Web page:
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At a time when the Republican White House stands in full breech of Jefferson's guarantee of religious freedom (implemented by the now defunct separation of church and state), Mel Gibson's portrayal of "The Passion of Christ" is a reminder of millennial issues in the world of western Christendom. By and large, these issues were successfully dealt with two centuries ago by America's "founding fathers."

We must keep in mind that American Democracy actually has two remarkably different sets of "founding fathers." There were the Revolutionary liberals who rallied around Paine's "Common Sense" and Jefferson's Declaration of human rights (as America's ideological base). Opposed were the religious conservatives (made up largely of pro-British Tories) who had very little interest in any of this new ideology, being more interested in efforts to circumvent a revolution.

Following the Revolutionary War, these people quickly developed a deep and abiding interest in the Constitution (as America's operational policy). As a result, the liberal values of the Declaration were seriously compromised, in Jefferson's absence, by the conservative religious values of former Tories in the name of British capitalism. Denying the vote to women, blacks and non-landowners, the Constitution was seen by Jefferson as an "oligarchic device to deny democracy to the people," and Franklin was driven to the prophetic stance of warning the people that, by abiding a Constitution too far removed from the spirit of the Declaration, they could easily slide back into religious depotism. Welcome to America in the 3rd millennium.

From the viewpoint of Jefferson's natural philosophy, the debate over who killed Jesus is quite lot of nonsense which does nothing but denigrate the Christian message and muddy the waters of human understanding and agreement. Our Deist fathers, in a tradition going back to Spinoza's "higher Bible criticism" and the Christian mystics of the 11th century, made a complete distinction between the values of religion and the values of nascent Christianity, a line of thought which placed God, not "out there," but on the human inside, in the "head and heart" of every person, as Jefferson put it.

In point of fact, the vengeance-based "morality" of the Old Testament and the compassion-based ethical morality of the New Testament have been contradictory, mutually-exclusive moralities from the start, not belonging together in the same book. It was the Roman emperor, Constantine, in the early 4th century, whose will led to the reunification of nascent Christianity with Judaism and Romanism in forming up a new theological platform consistent with advancing Roman imperialism. It was now possible for Rome to do the impossible, implement unprovoked conquest in the name of Christian compassion. JudeoRoman "Christianity" was seen by Jefferson as an oxymoron, to take self-righteousness and choseness to the extreme of adopting bad behavior in the name of good behavior.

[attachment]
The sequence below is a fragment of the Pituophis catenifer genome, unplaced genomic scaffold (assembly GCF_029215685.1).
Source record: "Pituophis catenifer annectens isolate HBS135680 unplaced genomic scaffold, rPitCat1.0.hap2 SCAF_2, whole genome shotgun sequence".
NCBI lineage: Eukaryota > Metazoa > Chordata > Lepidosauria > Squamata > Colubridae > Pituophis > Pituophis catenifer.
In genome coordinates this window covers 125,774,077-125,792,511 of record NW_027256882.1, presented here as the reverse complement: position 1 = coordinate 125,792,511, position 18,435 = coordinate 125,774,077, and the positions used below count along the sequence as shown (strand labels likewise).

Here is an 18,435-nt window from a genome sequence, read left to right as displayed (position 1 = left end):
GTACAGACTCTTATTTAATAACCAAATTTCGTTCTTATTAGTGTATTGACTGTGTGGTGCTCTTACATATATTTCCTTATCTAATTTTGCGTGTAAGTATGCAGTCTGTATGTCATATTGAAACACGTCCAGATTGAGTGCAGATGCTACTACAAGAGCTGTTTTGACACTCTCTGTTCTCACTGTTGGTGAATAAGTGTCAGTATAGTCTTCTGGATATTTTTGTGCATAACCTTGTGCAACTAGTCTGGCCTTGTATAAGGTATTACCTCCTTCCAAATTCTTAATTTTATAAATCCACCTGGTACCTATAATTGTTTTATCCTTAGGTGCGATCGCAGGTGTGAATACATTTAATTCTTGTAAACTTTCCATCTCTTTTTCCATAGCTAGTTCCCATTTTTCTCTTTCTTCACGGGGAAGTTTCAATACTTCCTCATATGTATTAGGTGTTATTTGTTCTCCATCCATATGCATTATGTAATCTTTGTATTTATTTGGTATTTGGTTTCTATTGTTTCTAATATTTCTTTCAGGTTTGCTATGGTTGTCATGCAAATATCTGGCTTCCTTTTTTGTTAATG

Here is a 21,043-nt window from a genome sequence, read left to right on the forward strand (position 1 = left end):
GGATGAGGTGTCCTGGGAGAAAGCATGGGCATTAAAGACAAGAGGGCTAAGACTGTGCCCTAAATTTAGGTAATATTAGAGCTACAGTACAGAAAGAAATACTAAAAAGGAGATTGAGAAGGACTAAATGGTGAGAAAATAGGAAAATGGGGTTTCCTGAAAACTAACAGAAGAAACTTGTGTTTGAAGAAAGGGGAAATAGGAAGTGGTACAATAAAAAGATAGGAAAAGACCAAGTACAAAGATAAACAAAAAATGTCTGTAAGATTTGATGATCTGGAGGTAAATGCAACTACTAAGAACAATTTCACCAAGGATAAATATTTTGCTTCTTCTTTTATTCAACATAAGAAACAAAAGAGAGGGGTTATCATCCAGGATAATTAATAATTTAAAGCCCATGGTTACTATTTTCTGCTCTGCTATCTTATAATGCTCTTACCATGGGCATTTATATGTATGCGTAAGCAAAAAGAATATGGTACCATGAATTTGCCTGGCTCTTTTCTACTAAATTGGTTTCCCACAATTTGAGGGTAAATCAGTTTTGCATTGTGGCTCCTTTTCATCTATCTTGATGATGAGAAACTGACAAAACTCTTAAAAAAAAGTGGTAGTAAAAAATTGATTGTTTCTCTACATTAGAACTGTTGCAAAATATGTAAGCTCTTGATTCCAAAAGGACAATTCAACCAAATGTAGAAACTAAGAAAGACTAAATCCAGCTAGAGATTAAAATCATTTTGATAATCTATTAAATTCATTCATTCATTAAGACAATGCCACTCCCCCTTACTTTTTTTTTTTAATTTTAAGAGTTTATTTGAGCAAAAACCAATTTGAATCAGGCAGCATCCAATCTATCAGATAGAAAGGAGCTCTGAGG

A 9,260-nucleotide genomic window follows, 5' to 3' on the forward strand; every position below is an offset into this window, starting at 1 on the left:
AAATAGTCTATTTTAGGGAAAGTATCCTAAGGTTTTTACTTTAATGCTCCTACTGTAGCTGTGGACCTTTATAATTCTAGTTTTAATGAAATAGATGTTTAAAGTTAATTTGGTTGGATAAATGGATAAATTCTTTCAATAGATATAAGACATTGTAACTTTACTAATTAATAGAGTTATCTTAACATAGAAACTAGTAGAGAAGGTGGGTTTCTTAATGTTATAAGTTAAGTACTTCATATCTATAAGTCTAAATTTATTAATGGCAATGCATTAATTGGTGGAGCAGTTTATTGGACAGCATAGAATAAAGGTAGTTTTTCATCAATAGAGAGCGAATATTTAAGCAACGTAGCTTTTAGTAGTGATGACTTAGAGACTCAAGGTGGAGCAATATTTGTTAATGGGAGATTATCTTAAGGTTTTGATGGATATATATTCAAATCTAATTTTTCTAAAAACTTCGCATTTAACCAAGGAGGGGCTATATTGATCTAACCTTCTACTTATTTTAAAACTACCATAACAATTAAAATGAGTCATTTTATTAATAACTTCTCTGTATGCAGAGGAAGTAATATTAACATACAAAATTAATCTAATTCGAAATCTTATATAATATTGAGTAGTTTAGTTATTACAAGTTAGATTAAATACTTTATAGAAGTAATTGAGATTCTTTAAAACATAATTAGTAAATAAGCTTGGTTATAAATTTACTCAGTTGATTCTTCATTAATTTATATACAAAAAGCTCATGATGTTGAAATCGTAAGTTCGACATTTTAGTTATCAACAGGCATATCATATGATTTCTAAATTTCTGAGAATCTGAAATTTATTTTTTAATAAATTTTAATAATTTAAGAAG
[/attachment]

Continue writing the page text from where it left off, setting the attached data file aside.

Nowhere is the distinction between religious values and Christian values more complete than in "Jefferson's Bible" (a copy of which is provided to every new U.S. Senator upon taking office). The TJV (Thomas Jefferson Version) of western scriptures is entirely devoid of Old Testament content, which Jefferson saw as having perverted Christian values. In the name of those values, the self-righteous attitudes of the JudeoRoman church had driven both imperialism and colonialsm, even as the western church had become more and more factionated and politically-weakened by reforms. Jefferson sought to silence that church politically, in the name of nascent (as taught by the first) Christian values.

In Jefferson's world of natural philosophy,

"the purest system of morals ever before preached to man has been adulterated and sophisticated by artificial constructions into a mere contrivance to filch wealth and power ... and perverted into an engine for enslaving mankind, so as to constitute the real Anti-Christ."